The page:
Vegetable Farming as a means to earn a living
In modern day, vegetable farming is done not just for the consumption in the family but also for income-generating purposes. Vegetable crops require a number of techniques to be used to optimize the yield.
Some of the common vegetables crops grown are:
Some of the success stories on vegetable farming in Nepal are mentioned below:
|1) Rangjung Yeshe Shenpen|
Sabina Pokhrel took the three-day "Level One" training offered by Women Cooperative Society (WCS) in April 2010. She has already earned Rs. 1,00,000 selling bean seeds from plants she grows on two ropanis of land. She grows potatoes twice a year, beans and rice. People come to her to buy potatoes, so she does not have to pay for any transportation costs. More Details....
Another success story is of Chhatra Kumari Rayamajhi, 42 year old woman and a resident of Sindhukot VDC, Ward no. 3 of Sindhupalchowk district. She took seasonal and off-seasonal vegetable farming training conducted by Share and Care Nepal and made a nursery and planted cauliflower and cucumber plants. Now, she has planted cauliflower in 4 ropanis of land and potato, cabbage, radish and beans in 2 ropanis of land from which she is planning to make a profit of Rs.30 to 40 thousand in one season after selling these vegetables.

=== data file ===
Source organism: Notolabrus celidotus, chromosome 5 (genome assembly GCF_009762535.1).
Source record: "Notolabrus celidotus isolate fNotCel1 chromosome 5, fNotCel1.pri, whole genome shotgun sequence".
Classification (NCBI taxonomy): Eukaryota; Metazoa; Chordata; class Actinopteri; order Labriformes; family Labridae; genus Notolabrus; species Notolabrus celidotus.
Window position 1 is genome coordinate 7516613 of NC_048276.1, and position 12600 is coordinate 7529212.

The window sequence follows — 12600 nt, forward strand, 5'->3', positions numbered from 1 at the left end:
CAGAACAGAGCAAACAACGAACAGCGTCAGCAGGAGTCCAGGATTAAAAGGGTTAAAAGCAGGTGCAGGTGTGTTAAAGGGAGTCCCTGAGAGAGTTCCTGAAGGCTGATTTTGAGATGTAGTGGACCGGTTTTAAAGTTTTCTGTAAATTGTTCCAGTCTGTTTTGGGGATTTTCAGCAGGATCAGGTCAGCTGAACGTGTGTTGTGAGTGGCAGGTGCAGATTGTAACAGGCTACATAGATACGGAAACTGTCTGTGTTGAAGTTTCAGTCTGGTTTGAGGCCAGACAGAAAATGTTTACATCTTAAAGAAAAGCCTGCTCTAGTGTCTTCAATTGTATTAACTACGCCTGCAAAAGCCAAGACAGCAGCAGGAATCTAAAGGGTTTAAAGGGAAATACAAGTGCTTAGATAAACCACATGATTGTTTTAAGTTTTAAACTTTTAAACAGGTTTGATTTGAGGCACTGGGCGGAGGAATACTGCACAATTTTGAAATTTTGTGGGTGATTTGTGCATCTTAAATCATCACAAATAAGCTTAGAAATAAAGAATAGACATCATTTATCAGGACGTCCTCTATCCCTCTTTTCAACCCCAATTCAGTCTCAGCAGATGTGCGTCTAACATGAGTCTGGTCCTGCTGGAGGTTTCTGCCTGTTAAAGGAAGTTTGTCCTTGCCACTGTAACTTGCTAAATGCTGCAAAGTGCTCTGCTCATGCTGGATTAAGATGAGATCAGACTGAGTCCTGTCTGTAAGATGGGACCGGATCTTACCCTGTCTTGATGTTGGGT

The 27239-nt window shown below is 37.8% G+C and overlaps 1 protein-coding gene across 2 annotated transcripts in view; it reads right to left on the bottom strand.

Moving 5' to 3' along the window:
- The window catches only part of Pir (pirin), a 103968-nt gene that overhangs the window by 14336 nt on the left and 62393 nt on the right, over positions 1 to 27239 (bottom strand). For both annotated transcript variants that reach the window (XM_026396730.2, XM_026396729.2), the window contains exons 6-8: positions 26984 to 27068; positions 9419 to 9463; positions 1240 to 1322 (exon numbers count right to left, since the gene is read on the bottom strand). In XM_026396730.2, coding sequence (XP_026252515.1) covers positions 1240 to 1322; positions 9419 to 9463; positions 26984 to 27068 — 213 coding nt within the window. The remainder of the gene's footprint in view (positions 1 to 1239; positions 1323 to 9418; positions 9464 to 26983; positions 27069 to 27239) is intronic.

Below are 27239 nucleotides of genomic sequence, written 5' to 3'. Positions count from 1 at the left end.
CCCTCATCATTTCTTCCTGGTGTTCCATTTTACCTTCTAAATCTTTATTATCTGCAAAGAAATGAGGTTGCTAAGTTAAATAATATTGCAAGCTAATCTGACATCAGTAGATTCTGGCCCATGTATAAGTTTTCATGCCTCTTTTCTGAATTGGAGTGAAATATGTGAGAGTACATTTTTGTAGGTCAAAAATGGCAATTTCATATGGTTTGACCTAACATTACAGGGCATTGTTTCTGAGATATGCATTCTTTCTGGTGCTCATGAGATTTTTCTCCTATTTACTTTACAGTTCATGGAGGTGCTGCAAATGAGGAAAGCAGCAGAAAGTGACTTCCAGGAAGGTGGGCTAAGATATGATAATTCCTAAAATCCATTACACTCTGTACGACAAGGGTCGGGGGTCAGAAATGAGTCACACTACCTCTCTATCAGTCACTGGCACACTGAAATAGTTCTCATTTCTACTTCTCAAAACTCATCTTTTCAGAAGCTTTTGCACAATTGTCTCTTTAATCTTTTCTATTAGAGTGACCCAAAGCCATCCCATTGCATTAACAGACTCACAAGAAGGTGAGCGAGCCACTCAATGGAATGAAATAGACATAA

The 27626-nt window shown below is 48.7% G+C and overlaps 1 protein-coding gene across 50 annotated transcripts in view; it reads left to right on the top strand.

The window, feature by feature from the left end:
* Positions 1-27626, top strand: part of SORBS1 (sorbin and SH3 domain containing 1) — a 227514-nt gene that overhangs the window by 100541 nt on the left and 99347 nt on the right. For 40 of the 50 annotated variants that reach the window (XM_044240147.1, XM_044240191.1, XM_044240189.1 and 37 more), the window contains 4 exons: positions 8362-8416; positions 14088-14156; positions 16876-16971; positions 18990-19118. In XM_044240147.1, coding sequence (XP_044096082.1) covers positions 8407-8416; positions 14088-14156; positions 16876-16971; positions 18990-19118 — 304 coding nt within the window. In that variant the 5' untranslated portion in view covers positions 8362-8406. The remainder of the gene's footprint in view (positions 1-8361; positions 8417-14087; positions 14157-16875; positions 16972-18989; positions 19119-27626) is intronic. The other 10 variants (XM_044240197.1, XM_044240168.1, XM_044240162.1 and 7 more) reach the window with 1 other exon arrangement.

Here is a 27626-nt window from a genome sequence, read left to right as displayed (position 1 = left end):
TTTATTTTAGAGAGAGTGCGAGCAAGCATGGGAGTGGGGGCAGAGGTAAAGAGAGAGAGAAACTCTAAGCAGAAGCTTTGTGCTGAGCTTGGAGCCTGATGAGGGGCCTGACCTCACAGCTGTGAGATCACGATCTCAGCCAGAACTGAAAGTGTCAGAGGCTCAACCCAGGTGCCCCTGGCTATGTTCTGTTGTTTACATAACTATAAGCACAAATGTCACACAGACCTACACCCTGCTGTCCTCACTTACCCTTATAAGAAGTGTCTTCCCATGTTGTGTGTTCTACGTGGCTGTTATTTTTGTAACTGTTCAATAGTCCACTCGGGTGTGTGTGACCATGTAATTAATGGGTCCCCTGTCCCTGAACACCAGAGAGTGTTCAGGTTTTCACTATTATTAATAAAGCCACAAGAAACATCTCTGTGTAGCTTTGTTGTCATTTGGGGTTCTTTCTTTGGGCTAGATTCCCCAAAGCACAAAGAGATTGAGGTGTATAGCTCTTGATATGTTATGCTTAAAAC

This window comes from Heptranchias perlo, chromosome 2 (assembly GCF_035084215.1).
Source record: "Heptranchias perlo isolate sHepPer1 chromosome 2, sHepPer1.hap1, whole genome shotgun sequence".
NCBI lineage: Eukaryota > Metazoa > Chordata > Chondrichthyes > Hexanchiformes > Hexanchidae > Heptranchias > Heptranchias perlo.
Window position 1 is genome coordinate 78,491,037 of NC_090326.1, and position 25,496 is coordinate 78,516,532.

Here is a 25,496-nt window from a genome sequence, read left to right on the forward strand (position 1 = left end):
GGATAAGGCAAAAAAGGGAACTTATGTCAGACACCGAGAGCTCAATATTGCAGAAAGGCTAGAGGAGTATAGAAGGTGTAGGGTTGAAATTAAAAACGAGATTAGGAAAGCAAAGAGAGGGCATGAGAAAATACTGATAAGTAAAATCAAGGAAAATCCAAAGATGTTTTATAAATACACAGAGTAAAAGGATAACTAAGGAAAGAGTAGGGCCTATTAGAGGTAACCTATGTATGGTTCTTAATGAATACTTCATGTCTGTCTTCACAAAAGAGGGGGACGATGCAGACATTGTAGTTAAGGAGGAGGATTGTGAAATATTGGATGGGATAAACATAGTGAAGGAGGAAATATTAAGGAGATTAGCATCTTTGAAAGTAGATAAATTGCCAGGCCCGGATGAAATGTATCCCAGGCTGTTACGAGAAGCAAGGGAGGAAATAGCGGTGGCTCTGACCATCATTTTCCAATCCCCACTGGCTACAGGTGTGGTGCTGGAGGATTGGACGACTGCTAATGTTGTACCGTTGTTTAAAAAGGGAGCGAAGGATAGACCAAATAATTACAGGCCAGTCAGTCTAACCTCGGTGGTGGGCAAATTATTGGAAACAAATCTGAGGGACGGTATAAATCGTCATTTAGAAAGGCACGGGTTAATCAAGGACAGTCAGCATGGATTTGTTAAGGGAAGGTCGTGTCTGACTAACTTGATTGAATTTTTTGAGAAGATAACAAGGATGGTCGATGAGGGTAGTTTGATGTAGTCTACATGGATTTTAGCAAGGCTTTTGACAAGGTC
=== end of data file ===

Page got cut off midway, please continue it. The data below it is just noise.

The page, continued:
|3)FREENEPAL NEWS NETWORK|
Tikaram Sapkota, a farmer of Kudule in Baglung Municipality-10 has earned a property worth more than Rs. 10 million by commercial vegetable farming in the last three decades. He has been producing seasonal and off-season vegetables by forming a vegetable production cooperative by incorporating 50 leading farmers of the village. Now, some 200 families of the village are engaged in the vegetable farming.
|4)Nepal Republic Media Pvt. Ltd.|
Vegetable farming has transformed the lives of Gurudham village in Siraha district. Around 100 families are involved in commercial vegetable farming. Villagers earn more than Rs 200,000 a year per five katthas of land, which is enough to feed a family for a year. The weekly revenue of the village is Rs 500,000 to Rs 700,000.
The life standard of the farmers living at Ward No. 3 of the Sanishchare Village Development Committee (VDC) in Jhapa district has improved after their involvement in semi-commercial agriculture farming. They save around Rs. 80,000 per 15 katthas annually by selling vegetables.